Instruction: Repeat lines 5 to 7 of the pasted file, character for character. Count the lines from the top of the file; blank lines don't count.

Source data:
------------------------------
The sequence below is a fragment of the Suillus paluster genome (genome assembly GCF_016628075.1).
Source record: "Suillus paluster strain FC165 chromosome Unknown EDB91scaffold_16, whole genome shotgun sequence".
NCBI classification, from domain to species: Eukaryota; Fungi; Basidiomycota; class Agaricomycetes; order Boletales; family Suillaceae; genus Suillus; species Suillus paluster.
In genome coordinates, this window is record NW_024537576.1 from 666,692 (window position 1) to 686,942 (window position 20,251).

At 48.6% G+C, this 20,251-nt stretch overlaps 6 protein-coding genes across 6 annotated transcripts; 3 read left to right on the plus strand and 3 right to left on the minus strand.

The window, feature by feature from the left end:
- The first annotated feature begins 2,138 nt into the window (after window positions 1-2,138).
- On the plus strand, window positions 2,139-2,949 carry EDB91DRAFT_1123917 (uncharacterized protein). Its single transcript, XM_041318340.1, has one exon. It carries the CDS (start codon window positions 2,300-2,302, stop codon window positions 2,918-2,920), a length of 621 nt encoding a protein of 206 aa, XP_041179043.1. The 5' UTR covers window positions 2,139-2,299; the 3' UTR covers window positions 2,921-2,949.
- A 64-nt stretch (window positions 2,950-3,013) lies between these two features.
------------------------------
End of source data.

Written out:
At 48.6% G+C, this 20,251-nt stretch overlaps 6 protein-coding genes across 6 annotated transcripts; 3 read left to right on the plus strand and 3 right to left on the minus strand.

The window, feature by feature from the left end:
- The first annotated feature begins 2,138 nt into the window (after window positions 1-2,138).